Four fixed hydrofoil blades are connected to a rotor that drives an integrated gearbox and electrical generator assembly. The turbine is mounted in a concrete marine caisson, which anchors the unit to the ocean floor, directs the water flow through the turbine and supports the coupler, gearbox, and generator above. The hydrofoil blades use a hydrodynamic lift principle that causes the turbine foils to move proportionately faster than the speed of the surrounding water. BEC foresees operating the turbines in tidal fence and tidal bridge configurations.
Whether farms or fences are the better configuration for generating power remains to be seen. The true cost of these systems and their environmental impact have yet to be proven conclusively. Hundreds of sites throughout Canada, the United Kingdom, Europe, and the Philippines have been identified as having the right conditions to house a current generating facility, but there's little hard science to back up these claims.
A study conducted in 2001 by Triton Consultants, based in Vancouver, B.C., on behalf of BC Hydro (one of the largest electrical utilities in Canada), found that the cost to develop a current turbine site is rather high, but the cost of annual power generation would be low. The study considered a site at the Discovery Passage in British Columbia, which it speculated would run 794 1- MW Marine Current Turbines spread over roughly 3,922 acres (1,587 hectares). The study found that the cost to develop this site would be roughly $900 million U.S. ($1.4 billion Canadian), including an interconnection and strengthening of the power grid. The annual power generation from the facility would be 1,390 GW/h per year at a cost of 7 cents U.S., or 11 cents Canadian, per kilowatt-hour.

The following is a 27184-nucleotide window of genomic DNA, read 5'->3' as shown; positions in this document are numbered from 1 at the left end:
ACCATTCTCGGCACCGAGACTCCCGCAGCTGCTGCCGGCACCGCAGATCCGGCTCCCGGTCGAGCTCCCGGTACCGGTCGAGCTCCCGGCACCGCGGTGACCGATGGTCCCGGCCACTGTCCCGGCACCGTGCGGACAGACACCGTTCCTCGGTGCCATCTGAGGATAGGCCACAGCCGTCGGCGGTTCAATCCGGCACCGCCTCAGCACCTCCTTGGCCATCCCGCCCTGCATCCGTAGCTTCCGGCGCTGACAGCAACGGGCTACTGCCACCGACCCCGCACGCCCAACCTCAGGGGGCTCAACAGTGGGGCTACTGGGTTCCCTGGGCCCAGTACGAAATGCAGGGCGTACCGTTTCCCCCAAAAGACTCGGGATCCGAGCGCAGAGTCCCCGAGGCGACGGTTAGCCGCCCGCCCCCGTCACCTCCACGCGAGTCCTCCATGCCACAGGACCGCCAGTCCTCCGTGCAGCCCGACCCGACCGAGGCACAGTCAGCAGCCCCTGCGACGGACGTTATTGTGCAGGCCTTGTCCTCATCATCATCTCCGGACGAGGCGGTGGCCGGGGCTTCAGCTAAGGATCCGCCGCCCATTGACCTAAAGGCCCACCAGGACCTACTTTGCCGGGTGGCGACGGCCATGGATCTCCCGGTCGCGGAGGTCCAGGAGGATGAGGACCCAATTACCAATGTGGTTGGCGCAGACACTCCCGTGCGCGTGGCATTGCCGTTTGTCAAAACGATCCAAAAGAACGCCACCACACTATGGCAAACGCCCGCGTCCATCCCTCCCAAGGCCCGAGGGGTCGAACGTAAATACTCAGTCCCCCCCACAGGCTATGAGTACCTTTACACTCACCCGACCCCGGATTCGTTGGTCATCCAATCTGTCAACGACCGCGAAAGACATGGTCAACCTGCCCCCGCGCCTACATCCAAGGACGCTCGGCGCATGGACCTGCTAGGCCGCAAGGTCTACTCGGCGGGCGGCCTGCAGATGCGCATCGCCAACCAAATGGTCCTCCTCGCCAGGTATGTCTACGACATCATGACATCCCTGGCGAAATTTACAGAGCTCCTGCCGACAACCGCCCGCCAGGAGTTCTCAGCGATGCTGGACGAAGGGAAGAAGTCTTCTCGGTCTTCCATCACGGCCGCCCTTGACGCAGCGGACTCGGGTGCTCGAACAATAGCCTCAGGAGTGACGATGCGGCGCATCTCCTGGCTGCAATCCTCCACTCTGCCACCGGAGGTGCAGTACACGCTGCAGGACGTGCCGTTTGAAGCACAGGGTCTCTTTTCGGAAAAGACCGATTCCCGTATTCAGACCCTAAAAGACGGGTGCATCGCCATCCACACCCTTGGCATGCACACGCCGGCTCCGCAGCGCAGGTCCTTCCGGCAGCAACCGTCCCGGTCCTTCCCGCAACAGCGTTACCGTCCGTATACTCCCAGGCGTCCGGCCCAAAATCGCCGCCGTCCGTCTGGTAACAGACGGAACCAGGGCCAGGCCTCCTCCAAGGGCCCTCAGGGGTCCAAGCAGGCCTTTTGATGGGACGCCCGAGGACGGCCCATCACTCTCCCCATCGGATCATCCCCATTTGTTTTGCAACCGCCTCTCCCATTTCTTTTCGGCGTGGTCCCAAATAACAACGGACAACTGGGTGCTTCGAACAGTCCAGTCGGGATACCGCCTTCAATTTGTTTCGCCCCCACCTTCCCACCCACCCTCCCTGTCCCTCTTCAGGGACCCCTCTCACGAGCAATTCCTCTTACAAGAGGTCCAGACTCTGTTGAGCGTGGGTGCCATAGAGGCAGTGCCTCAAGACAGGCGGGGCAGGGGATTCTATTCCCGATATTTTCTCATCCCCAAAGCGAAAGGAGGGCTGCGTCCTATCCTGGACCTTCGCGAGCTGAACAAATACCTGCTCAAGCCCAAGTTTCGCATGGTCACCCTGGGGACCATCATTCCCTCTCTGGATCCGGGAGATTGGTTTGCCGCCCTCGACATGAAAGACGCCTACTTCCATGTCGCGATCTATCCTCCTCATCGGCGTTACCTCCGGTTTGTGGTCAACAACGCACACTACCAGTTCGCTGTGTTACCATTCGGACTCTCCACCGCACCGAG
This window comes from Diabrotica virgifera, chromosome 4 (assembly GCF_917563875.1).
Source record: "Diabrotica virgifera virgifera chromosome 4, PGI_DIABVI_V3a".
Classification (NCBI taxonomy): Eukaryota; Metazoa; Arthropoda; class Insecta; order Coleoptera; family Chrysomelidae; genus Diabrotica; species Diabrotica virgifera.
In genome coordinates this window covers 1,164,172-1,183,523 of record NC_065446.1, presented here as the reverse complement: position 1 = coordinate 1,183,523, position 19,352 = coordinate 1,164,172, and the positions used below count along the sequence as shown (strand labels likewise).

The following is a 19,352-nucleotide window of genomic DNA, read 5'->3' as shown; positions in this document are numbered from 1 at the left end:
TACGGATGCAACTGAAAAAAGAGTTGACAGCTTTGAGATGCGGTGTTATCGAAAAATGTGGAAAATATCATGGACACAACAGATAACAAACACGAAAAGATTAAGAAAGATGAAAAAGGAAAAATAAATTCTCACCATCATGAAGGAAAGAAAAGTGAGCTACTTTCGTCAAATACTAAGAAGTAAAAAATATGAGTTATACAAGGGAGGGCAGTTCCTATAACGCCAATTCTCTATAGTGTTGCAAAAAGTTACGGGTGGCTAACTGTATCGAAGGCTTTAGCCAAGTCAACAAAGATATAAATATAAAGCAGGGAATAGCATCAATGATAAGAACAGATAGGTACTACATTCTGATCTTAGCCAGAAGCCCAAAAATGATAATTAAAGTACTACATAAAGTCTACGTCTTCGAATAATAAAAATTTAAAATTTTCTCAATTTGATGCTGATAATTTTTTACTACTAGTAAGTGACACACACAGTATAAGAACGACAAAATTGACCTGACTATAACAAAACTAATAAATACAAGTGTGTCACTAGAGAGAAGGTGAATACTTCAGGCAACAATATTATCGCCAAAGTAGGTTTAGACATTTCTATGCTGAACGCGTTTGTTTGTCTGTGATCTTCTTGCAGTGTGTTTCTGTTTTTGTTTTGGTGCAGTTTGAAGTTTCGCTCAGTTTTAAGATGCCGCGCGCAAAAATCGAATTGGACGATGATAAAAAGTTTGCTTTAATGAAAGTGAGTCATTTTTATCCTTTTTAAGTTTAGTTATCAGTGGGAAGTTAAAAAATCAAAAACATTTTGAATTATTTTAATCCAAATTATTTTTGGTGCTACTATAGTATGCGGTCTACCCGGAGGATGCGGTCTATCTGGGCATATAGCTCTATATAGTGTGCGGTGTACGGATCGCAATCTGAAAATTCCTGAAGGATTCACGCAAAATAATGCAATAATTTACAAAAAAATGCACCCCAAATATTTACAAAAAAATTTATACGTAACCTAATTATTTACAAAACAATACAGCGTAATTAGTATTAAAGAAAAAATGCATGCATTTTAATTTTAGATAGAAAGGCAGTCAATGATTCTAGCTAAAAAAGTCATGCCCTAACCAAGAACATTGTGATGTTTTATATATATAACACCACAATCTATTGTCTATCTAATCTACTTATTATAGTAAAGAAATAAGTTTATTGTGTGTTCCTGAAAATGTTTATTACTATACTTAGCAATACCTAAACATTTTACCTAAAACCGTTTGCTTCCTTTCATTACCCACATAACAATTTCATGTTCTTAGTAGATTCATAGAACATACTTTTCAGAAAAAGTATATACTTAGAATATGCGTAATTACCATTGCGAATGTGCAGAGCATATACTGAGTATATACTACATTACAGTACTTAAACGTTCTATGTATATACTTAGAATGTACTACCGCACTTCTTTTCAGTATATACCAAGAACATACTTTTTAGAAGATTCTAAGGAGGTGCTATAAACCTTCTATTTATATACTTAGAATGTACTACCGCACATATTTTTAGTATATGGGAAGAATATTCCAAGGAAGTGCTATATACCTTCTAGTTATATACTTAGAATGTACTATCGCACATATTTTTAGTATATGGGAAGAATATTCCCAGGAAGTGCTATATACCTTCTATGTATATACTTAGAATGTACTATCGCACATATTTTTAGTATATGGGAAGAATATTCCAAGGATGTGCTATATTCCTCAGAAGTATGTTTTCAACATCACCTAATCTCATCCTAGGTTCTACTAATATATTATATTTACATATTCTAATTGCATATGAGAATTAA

Both this study and early research by IT Power indicate that the environmental impact of such an installation would be low. The BC Hydro study foresees little meaningful change in tidal height and its timing. According to the study, immediately downstream of the current generating farm there would be about a 10 percent decrease in the velocity of the current, but this shouldn't pose any real problems to the environment.
IT Power's Thake says that because the rotors of the turbines are relatively slow-moving, they pose little threat to fish and other small marine life. "Fish will likely be accelerated by the movement of the rotors, but not cut up by them," Thake said." It's like moving through a revolving door."
Still, these claims are all theoretical. So while sea turbines hold promise as a source of renewable energy, they're a long way from being a viable technology. According to Thake, IT Power's Devon coast test is as much about "convincing people that current turbines work as it is about testing the economics and environmental impact."